It is unclear whether Towle maintained relationships with her HighTower clients since she departed, but she has stayed close to the industry. Since 2009, Towle has been the editor-in-chief of IMCA’s Journal of Investment Consulting, a peer-reviewed academic publication focused on empirical research, including commentary from academic authorities, industry leaders, and award-winning authors. Towle is speaking at IMCA’s New York conference in February and she is listed as a representative of Merrill Lynch.

Towle’s career also included a stop at Russell Investments of Tacoma, Wash. After that, she worked for an ex-Goldman Sachs trader who started a hedge fund in Sun Valley, Idaho. Towle also did a stint as chairman and chief executive of Puget Sound Asset Management, a Seattle-based mimicker of hedge funds that she says was slightly ahead of its time. In the early 2000s Towle began working for Northern Trust as chief investment officer. In 2009, Bloomberg Wealth Manager named Towle one of the Top 50 Women in Wealth.

Towle holds the Certified Private Wealth Advisor designation from IMCA and earned her B.A., M.A. and Ph.D. from the University of Washington in Seattle. She completed post-graduate work in quantitative methods at the University of Michigan, as well as risk management courses in the executive education program at the University of Chicago’s Booth Graduate School of Business.



Share your thoughts and opinions with the author or other readers.

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Justin said:

December 18, 2014 — 7:32 PM UTC

Cash.

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Mister RIA said:

December 19, 2014 — 3:28 PM UTC

I struggle to see how this is in the best interests of her clients. Perhaps that’s not the point.

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Fiduciary Advisor Advocate said:

December 19, 2014 — 5:03 PM UTC

I hope this works out for all involved- but would be skeptical that it can. Brokers operate in a suitability environment and are compensated via transactions. Essentially any product sold/placed with clients does not need to be 'in the clients best interest’ rather suitable for them. Advisors theoretically operate in a fiduciary environment whereby they are held to doing what is in the best interest of the client. So, I’m not sure how you act in the best interest of your client when you are not held to that standards…

That may seem like a minor point but I would suggest it is not minor particularly when advising institutional asset pools. Anyone who is involved in overseeing an asset pool which is for the benefit of someone or something else is in a fiduciary position with all the responsibility, obligation and potential liability regardless of whether that asset pool is $1M or $100B.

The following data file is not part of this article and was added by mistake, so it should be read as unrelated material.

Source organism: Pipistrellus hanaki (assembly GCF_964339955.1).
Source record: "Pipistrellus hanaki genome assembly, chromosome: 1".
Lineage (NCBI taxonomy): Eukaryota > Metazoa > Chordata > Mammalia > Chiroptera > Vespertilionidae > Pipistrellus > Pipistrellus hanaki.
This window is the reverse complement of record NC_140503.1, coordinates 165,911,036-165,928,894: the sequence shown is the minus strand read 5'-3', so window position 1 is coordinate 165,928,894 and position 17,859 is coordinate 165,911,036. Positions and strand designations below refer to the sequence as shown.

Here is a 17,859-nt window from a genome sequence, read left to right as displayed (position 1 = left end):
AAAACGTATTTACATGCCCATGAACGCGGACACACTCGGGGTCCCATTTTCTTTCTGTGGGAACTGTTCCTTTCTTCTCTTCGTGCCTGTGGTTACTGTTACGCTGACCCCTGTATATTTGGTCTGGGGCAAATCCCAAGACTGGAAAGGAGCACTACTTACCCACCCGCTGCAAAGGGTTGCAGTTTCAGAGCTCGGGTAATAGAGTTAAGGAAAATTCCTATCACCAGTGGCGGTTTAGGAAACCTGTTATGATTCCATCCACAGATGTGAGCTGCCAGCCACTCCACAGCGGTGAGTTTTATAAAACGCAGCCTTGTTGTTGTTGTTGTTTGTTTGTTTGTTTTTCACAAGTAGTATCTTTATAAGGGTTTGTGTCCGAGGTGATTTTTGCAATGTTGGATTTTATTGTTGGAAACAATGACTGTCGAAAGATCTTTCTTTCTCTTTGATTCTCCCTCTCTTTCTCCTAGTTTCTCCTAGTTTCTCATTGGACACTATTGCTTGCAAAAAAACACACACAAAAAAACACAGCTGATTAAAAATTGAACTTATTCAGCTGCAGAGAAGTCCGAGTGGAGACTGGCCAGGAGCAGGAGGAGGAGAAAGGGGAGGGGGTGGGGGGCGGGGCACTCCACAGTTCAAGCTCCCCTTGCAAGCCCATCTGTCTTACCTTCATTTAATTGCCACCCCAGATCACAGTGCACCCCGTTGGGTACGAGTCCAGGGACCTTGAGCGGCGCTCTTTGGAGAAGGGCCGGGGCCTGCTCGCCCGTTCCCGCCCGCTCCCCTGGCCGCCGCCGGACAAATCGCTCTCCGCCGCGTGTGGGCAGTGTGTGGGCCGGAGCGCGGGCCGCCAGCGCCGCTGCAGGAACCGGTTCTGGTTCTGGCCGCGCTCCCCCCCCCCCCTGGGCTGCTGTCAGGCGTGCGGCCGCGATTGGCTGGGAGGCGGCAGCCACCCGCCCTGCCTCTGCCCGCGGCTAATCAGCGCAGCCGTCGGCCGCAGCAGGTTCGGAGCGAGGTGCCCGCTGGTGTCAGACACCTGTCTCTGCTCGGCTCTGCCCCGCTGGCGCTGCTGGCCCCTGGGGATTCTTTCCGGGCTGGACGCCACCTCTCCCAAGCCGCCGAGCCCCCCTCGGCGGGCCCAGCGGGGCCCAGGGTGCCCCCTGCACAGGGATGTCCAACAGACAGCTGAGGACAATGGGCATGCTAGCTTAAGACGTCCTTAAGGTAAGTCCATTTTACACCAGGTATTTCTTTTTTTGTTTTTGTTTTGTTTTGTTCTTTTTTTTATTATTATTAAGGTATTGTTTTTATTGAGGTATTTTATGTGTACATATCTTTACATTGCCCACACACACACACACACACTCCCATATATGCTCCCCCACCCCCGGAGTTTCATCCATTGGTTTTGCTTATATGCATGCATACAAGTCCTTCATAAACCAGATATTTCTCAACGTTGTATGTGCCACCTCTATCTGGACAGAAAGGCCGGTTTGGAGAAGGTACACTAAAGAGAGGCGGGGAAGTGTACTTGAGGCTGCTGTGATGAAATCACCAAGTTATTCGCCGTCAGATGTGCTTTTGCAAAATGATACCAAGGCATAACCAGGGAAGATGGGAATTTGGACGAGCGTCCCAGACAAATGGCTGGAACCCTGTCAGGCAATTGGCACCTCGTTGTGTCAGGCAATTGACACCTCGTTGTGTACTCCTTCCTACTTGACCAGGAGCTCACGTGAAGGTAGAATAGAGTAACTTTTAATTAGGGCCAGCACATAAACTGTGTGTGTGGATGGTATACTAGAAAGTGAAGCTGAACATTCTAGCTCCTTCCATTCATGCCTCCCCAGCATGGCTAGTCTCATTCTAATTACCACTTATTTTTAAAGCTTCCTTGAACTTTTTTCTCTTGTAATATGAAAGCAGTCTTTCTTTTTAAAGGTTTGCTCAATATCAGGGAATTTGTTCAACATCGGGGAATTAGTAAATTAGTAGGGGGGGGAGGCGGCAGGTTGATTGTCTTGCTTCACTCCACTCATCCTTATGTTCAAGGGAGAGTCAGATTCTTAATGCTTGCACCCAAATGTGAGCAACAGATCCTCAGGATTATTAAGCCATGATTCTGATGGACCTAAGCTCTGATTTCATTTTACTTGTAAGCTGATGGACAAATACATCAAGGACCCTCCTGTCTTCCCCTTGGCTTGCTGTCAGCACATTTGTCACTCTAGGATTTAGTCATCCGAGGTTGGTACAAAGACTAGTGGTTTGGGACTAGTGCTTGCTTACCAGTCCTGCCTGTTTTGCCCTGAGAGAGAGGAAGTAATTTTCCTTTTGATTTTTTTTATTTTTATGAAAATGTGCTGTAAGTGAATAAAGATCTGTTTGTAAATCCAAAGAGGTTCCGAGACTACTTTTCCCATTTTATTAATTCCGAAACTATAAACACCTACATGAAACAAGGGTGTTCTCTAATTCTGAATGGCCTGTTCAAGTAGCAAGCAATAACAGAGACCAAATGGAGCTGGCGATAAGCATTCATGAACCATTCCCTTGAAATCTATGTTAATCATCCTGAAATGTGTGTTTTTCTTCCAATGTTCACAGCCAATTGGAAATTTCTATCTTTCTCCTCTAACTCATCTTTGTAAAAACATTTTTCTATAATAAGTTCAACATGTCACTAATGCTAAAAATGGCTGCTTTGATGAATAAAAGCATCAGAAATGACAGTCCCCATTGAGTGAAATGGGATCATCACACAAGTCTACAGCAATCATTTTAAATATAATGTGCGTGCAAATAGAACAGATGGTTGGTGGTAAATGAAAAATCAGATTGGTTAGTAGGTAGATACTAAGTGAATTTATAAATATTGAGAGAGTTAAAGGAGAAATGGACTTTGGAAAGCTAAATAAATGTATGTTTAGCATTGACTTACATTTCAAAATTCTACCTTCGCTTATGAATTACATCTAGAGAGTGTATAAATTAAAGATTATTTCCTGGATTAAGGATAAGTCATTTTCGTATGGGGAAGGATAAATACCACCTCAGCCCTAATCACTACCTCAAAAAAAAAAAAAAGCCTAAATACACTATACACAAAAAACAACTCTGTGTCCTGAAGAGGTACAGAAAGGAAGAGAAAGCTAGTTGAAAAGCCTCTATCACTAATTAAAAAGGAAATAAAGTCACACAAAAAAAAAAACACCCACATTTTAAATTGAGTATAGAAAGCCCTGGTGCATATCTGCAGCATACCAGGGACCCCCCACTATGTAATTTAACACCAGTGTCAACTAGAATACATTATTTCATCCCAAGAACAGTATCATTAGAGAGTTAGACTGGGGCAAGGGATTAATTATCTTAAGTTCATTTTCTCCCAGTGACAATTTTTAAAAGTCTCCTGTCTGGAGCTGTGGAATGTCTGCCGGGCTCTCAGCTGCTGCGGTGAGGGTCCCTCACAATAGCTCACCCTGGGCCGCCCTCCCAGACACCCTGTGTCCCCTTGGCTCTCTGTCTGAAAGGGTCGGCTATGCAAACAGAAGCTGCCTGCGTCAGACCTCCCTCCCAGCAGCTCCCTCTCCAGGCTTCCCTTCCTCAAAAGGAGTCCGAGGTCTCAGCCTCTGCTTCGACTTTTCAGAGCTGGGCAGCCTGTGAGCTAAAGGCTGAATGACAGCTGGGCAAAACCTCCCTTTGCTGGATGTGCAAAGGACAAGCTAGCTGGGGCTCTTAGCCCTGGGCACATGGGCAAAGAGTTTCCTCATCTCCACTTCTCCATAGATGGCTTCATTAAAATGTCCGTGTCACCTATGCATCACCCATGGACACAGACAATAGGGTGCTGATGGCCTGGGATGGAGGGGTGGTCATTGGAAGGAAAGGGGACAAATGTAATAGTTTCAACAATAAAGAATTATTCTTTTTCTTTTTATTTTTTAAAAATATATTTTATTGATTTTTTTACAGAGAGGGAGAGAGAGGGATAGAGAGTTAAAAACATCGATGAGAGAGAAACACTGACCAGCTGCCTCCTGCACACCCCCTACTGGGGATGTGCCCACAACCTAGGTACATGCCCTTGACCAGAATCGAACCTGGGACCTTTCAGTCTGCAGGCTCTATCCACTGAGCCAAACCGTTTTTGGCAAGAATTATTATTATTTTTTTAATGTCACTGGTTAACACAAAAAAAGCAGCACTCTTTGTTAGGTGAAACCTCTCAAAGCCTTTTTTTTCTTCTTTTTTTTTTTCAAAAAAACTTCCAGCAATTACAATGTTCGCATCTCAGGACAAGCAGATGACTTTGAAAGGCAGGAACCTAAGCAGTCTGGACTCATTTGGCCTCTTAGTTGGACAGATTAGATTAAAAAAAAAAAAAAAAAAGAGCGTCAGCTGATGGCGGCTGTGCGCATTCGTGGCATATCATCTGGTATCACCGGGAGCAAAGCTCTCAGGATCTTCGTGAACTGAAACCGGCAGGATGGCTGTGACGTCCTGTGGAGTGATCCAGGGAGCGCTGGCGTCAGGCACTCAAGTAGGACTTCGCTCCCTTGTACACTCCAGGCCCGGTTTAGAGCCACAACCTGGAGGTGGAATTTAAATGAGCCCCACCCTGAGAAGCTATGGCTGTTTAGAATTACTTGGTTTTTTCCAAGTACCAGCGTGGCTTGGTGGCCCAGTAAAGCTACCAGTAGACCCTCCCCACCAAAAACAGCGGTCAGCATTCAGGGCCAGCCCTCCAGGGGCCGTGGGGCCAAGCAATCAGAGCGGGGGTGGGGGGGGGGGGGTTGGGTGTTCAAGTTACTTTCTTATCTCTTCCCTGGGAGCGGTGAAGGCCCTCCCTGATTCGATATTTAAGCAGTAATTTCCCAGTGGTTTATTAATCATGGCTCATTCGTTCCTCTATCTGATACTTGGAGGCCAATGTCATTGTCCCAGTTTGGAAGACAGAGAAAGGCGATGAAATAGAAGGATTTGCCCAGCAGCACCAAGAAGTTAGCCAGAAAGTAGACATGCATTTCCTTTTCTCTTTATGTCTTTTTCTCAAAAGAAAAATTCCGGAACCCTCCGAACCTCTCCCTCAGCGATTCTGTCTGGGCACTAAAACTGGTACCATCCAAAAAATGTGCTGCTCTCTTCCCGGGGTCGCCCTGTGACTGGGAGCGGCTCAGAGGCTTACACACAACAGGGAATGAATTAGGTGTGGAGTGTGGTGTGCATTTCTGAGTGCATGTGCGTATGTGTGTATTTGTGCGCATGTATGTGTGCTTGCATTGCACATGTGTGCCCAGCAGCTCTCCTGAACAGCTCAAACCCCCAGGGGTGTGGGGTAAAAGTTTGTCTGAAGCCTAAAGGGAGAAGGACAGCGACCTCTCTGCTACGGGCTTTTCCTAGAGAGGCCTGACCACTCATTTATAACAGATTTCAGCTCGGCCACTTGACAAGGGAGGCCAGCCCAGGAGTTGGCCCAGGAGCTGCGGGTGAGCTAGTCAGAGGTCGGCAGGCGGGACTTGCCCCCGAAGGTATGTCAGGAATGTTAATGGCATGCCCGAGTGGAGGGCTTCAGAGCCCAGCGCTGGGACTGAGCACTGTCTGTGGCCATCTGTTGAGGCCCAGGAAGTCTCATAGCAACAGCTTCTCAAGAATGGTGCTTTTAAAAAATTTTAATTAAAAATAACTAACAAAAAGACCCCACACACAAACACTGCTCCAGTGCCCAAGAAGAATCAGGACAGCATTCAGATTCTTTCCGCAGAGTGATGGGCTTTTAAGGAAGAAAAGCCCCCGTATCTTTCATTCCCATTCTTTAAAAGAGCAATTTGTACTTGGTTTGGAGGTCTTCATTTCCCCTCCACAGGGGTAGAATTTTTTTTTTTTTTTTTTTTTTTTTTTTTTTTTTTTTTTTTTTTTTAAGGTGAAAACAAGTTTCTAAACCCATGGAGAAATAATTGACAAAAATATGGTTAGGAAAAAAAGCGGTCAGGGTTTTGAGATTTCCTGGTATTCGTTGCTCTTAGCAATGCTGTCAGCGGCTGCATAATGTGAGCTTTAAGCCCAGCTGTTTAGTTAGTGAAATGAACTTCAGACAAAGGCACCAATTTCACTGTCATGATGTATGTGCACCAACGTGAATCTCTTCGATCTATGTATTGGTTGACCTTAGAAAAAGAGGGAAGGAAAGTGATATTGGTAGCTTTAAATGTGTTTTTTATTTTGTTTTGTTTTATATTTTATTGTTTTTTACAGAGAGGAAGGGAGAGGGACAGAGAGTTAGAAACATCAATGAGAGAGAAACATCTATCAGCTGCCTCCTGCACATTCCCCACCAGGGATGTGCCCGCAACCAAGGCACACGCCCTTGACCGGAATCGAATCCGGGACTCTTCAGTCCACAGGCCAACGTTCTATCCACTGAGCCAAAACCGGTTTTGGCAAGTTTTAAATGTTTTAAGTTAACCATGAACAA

Let’s not quibble about which service model- suitability vs fiduciary is best. But, let’s also not confuse the issue for the investing public via semantics. Most importantly for the staff, investment committee, Board, Trustees etc. of an institutional asset pool- if you engage a broker and presume you are discharging your fiduciary duty…you are incorrect.

Check out www.faadvocates.com Under The Provocateur “Broker Advisor…BFF’ the first paragraph is below

Broker Advisor…BFF
A number of years ago, a very bright, or perhaps a number of very bright Wall Street marketing executives made a seminal decision to change the title of “Broker” to that of “Advisor” or “Wealth Manager.” A brilliant marketing move perhaps, but also a transition which has caused, and continues to cause, confusion for asset owners, investors and beneficiaries alike; “Is my advisor a broker or my broker an advisor?” More important, however, is what the difference is and how it affects the manner in which investors, asset owners and beneficiaries are serviced and charged.

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Coach Maria Marsala said:

December 29, 2014 — 9:36 PM UTC

Bainbridge Island is a beautiful place (right next door to where I live)

It’s important for advisors to be happy, no matter where they land.